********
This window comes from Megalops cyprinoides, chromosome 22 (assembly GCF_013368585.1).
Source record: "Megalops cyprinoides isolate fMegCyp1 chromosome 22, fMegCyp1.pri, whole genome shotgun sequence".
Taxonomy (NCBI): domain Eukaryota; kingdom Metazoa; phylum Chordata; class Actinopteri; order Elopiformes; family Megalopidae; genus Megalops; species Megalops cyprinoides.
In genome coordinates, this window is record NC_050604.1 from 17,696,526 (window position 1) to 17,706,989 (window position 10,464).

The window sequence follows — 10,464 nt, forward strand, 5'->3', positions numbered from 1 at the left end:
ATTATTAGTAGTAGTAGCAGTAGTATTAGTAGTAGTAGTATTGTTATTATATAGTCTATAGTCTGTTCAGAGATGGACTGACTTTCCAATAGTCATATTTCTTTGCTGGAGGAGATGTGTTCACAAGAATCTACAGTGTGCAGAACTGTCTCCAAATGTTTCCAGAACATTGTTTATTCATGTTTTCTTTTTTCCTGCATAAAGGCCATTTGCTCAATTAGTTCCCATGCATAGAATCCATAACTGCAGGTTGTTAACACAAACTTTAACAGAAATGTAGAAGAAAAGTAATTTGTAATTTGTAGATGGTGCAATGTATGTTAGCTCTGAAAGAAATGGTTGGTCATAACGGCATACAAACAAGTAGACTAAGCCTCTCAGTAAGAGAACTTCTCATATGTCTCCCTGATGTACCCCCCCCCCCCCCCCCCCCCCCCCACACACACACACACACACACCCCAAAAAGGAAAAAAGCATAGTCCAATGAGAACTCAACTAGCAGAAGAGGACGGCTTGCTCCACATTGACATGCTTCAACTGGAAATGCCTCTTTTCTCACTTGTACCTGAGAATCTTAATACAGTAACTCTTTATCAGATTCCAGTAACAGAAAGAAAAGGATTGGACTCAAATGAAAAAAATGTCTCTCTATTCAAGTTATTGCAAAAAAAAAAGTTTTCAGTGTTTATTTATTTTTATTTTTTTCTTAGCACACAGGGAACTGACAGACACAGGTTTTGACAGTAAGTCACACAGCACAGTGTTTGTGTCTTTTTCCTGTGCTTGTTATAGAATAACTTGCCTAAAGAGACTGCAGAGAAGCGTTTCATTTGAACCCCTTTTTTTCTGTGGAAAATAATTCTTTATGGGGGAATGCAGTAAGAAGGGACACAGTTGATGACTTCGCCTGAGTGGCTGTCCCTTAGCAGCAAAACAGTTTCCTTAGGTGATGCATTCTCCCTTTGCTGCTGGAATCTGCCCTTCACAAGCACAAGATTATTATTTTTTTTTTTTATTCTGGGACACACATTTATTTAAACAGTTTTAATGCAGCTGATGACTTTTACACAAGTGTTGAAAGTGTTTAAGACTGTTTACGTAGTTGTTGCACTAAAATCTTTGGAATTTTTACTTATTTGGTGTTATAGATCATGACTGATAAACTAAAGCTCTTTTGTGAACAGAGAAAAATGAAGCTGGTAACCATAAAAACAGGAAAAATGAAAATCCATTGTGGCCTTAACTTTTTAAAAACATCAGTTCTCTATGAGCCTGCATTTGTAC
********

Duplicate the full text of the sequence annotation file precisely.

This window comes from Megalops cyprinoides, chromosome 22 (assembly GCF_013368585.1).
Source record: "Megalops cyprinoides isolate fMegCyp1 chromosome 22, fMegCyp1.pri, whole genome shotgun sequence".
Taxonomy (NCBI): domain Eukaryota; kingdom Metazoa; phylum Chordata; class Actinopteri; order Elopiformes; family Megalopidae; genus Megalops; species Megalops cyprinoides.
In genome coordinates, this window is record NC_050604.1 from 17,696,526 (window position 1) to 17,706,989 (window position 10,464).

The window sequence follows — 10,464 nt, forward strand, 5'->3', positions numbered from 1 at the left end:
ATTATTAGTAGTAGTAGCAGTAGTATTAGTAGTAGTAGTATTGTTATTATATAGTCTATAGTCTGTTCAGAGATGGACTGACTTTCCAATAGTCATATTTCTTTGCTGGAGGAGATGTGTTCACAAGAATCTACAGTGTGCAGAACTGTCTCCAAATGTTTCCAGAACATTGTTTATTCATGTTTTCTTTTTTCCTGCATAAAGGCCATTTGCTCAATTAGTTCCCATGCATAGAATCCATAACTGCAGGTTGTTAACACAAACTTTAACAGAAATGTAGAAGAAAAGTAATTTGTAATTTGTAGATGGTGCAATGTATGTTAGCTCTGAAAGAAATGGTTGGTCATAACGGCATACAAACAAGTAGACTAAGCCTCTCAGTAAGAGAACTTCTCATATGTCTCCCTGATGTACCCCCCCCCCCCCCCCCCCCCCCCCACACACACACACACACACACCCCAAAAAGGAAAAAAGCATAGTCCAATGAGAACTCAACTAGCAGAAGAGGACGGCTTGCTCCACATTGACATGCTTCAACTGGAAATGCCTCTTTTCTCACTTGTACCTGAGAATCTTAATACAGTAACTCTTTATCAGATTCCAGTAACAGAAAGAAAAGGATTGGACTCAAATGAAAAAAATGTCTCTCTATTCAAGTTATTGCAAAAAAAAAAGTTTTCAGTGTTTATTTATTTTTATTTTTTTCTTAGCACACAGGGAACTGACAGACACAGGTTTTGACAGTAAGTCACACAGCACAGTGTTTGTGTCTTTTTCCTGTGCTTGTTATAGAATAACTTGCCTAAAGAGACTGCAGAGAAGCGTTTCATTTGAACCCCTTTTTTTCTGTGGAAAATAATTCTTTATGGGGGAATGCAGTAAGAAGGGACACAGTTGATGACTTCGCCTGAGTGGCTGTCCCTTAGCAGCAAAACAGTTTCCTTAGGTGATGCATTCTCCCTTTGCTGCTGGAATCTGCCCTTCACAAGCACAAGATTATTATTTTTTTTTTTTATTCTGGGACACACATTTATTTAAACAGTTTTAATGCAGCTGATGACTTTTACACAAGTGTTGAAAGTGTTTAAGACTGTTTACGTAGTTGTTGCACTAAAATCTTTGGAATTTTTACTTATTTGGTGTTATAGATCATGACTGATAAACTAAAGCTCTTTTGTGAACAGAGAAAAATGAAGCTGGTAACCATAAAAACAGGAAAAATGAAAATCCATTGTGGCCTTAACTTTTTAAAAACATCAGTTCTCTATGAGCCTGCATTTGTAC